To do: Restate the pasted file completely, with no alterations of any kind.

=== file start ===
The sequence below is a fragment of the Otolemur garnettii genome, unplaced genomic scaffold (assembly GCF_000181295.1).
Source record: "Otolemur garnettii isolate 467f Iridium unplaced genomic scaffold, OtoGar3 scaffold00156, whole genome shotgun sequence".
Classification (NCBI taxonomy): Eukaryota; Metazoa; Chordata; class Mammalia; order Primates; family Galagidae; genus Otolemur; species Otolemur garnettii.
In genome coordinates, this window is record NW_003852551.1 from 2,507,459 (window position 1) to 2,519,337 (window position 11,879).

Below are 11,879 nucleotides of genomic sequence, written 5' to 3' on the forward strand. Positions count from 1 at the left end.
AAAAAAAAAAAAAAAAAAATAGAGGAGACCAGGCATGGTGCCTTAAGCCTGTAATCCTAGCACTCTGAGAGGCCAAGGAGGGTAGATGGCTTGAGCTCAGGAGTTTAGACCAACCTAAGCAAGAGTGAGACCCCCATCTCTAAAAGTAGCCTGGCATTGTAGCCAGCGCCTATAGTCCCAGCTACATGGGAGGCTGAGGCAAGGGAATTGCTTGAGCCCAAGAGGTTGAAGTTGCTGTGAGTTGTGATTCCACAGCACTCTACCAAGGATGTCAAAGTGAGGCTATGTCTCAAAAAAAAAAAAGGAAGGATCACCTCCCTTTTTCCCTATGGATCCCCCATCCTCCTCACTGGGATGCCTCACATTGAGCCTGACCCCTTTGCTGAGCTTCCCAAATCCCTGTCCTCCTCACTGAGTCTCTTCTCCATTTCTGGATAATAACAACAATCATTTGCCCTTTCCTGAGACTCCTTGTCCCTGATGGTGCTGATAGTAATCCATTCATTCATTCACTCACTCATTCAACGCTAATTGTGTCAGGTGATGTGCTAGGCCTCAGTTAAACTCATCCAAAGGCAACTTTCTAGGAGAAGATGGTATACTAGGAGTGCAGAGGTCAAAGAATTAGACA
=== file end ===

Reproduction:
The sequence below is a fragment of the Otolemur garnettii genome, unplaced genomic scaffold (assembly GCF_000181295.1).
Source record: "Otolemur garnettii isolate 467f Iridium unplaced genomic scaffold, OtoGar3 scaffold00156, whole genome shotgun sequence".
Classification (NCBI taxonomy): Eukaryota; Metazoa; Chordata; class Mammalia; order Primates; family Galagidae; genus Otolemur; species Otolemur garnettii.
In genome coordinates, this window is record NW_003852551.1 from 2,507,459 (window position 1) to 2,519,337 (window position 11,879).

Below are 11,879 nucleotides of genomic sequence, written 5' to 3' on the forward strand. Positions count from 1 at the left end.
AAAAAAAAAAAAAAAAAAATAGAGGAGACCAGGCATGGTGCCTTAAGCCTGTAATCCTAGCACTCTGAGAGGCCAAGGAGGGTAGATGGCTTGAGCTCAGGAGTTTAGACCAACCTAAGCAAGAGTGAGACCCCCATCTCTAAAAGTAGCCTGGCATTGTAGCCAGCGCCTATAGTCCCAGCTACATGGGAGGCTGAGGCAAGGGAATTGCTTGAGCCCAAGAGGTTGAAGTTGCTGTGAGTTGTGATTCCACAGCACTCTACCAAGGATGTCAAAGTGAGGCTATGTCTCAAAAAAAAAAAAGGAAGGATCACCTCCCTTTTTCCCTATGGATCCCCCATCCTCCTCACTGGGATGCCTCACATTGAGCCTGACCCCTTTGCTGAGCTTCCCAAATCCCTGTCCTCCTCACTGAGTCTCTTCTCCATTTCTGGATAATAACAACAATCATTTGCCCTTTCCTGAGACTCCTTGTCCCTGATGGTGCTGATAGTAATCCATTCATTCATTCACTCACTCATTCAACGCTAATTGTGTCAGGTGATGTGCTAGGCCTCAGTTAAACTCATCCAAAGGCAACTTTCTAGGAGAAGATGGTATACTAGGAGTGCAGAGGTCAAAGAATTAGACA